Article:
Asserting Traditional Rights: Community Conservation in Solomon Islands

For many years the South Pacific islands have had indigenous systems for administering and allocating land and sea resources. For Pacific Islanders, land above water and land that is covered by fresh-water of seawater are one and undivided - albeit with some form of seaward limit, often the outer edge of the outermost coral reef. There is a close interdependence among an individual, his or her descent group, and the land and sea with which that group traditionally is associated.

Many of the world's indigenous peoples face severe difficulties in the face of economic development. In most affected countries, these groups exist as marginalized minorities. In the Pacific islands, however, where the majority of island societies now are politically independent, government is by members of the indigenous societies themselves. This might lead to a conclusion that indigenous land and sea rights are safe and secure, but this is not necessarily the case.

The Lessons from Bougainville

At the end of British rule (imposed from 1893 to 1978), Solomon Islands achieved independence as a nation. Today, its population of more than 300,000 is spread over many islands, 347 of which were inhabited at the time of the 1986 census; Guadalcanal, internationally known as the site of decisive World War Ii battles, is the largest of these islands. The country has an aggregate land area of 28,370 km together with large areas of coral reefs, lagoons, and open ocean.

Although the Solomons' constitution makes only weak reference to traditional rights, it has been generally understood that these rights would always be respected; indeed, some legislation is written so as to make special provision for tradition or to exclude the application of certain legislation to land and sea areas held under customary tenure. Such is the case, for instance, with the Provincial Government Act (!(*!), which includes the wording: "Nothing in this section shall he construed as affecting traditional rights, privileges and usages in respect of land and fisheries in any part of the Solomon Islands."

Obviously, making special provision for traditional systems of land and sea tenure while introducing modern forms of economic development is a political necessity. Yet the type of economic development pursued often conflicts with traditional arrangements, a dilemma that creates difficulties both for the government and for those who have traditional control over natural resources. Government agencies are growing increasingly frustrated and impatient, and pressure is mounting to introduce legislation that will override customary tenure and associated rights.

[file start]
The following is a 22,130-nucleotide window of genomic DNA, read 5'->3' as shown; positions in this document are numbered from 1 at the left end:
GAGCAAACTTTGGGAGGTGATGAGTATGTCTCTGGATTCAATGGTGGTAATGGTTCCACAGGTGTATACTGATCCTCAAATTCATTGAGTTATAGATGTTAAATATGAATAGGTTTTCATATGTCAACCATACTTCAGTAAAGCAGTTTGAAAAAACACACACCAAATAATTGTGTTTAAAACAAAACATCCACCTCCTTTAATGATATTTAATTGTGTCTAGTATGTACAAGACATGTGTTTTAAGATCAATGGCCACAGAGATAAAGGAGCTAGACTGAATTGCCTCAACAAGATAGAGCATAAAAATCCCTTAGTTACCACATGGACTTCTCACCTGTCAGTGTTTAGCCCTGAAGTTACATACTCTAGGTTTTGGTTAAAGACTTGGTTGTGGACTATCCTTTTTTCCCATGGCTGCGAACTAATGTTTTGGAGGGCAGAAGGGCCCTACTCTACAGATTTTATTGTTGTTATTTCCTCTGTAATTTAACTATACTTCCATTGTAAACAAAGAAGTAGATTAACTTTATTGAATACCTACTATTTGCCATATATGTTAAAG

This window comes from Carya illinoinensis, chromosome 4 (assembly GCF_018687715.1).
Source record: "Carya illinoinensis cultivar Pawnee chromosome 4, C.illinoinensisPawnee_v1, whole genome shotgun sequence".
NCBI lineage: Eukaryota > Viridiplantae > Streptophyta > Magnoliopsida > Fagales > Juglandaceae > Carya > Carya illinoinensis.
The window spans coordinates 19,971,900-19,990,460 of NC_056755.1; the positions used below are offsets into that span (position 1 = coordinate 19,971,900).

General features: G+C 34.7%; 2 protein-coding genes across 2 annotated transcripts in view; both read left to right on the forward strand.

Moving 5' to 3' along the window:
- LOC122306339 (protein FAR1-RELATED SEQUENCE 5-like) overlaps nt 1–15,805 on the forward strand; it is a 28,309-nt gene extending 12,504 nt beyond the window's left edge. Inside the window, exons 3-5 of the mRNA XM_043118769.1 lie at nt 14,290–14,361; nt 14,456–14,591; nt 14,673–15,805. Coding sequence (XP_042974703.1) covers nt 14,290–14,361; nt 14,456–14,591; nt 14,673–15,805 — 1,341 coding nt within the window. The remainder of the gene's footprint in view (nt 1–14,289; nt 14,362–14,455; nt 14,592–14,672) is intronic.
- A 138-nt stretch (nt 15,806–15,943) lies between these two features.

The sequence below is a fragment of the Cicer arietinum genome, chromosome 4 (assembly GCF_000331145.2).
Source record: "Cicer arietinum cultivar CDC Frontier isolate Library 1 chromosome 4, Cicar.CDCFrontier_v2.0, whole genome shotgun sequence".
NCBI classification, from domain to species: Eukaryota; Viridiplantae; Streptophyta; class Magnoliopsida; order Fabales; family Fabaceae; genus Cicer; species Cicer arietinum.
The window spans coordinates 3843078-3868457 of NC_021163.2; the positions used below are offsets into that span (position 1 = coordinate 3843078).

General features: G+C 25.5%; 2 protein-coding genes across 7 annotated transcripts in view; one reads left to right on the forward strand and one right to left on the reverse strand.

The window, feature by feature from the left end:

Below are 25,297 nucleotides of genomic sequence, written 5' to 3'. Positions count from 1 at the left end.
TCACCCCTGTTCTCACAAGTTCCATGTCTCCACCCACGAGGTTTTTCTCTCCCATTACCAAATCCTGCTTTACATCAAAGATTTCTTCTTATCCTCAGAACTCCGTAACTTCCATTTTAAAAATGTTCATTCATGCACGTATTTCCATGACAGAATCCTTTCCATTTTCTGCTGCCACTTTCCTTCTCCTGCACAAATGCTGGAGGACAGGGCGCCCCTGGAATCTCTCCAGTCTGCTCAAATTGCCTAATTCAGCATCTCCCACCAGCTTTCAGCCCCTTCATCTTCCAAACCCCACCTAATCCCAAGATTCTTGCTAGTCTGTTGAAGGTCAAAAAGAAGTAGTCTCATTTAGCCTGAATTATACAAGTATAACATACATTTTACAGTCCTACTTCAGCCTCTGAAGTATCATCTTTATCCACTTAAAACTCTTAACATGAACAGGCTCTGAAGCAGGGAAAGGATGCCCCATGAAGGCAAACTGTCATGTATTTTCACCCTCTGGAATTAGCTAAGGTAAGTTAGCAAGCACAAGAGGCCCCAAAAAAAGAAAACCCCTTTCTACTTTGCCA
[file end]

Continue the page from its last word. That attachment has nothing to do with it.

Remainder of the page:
Will such moves succeed? In the past, some customary landholding groups had been persuaded to allow their land and resources to be transferred to government authority. For example, the colonial government pursued a program of land acquisition some 20 years ago in order to establish a national forest estate; today such a program would not be possible due to the growing awareness and assertiveness among those who have customary control over land and sea resources.

Although this new consciousness of land and sea rights has been developing for some time, recent developments of Bougainville island, in neighboring Papua New Guinea, have strengthened customary landholder resolve. The seeds of "the Bougainville problem" were sown 20 years ago when what was once the world's largest open-cut copper mine was planned, opened, and operated with inadequate reference to, and little respect for, the concerns and needs of those who had customary land rights in the area. A crucial chance for a renegotiation to ease the residual resentment was fumbled in the mid-1980s; the subsequent political strife broke out in May 1989 in the form of an armed insurrection. The island of Bougainville is now under the control of the Bougainville Revolutionary Army, and militant action has been experienced in the Solomons' itself. The equipment and housing of a logging camp at Enoghae in North New Georgia were destroyed in 1982 by a group of customary landholders frustrated at being excluded from development decisions involving their forests.

Asserting Land Rights

Despite the ominous warnings sent out by the events at Bougainville and Enoghae, a widespread feeling remains that customary land tenure is a "major impediment" to development. This is no longer an essentially foreign view. Some Pacific Islanders themselves now perceive their ancestral systems ad impediments to a "progress" they believe only "Western" forms of development can provide. These individuals have become party to attempts to force changes in customary land and sea tenure - they want to make the traditional systems conform to the "Western" way.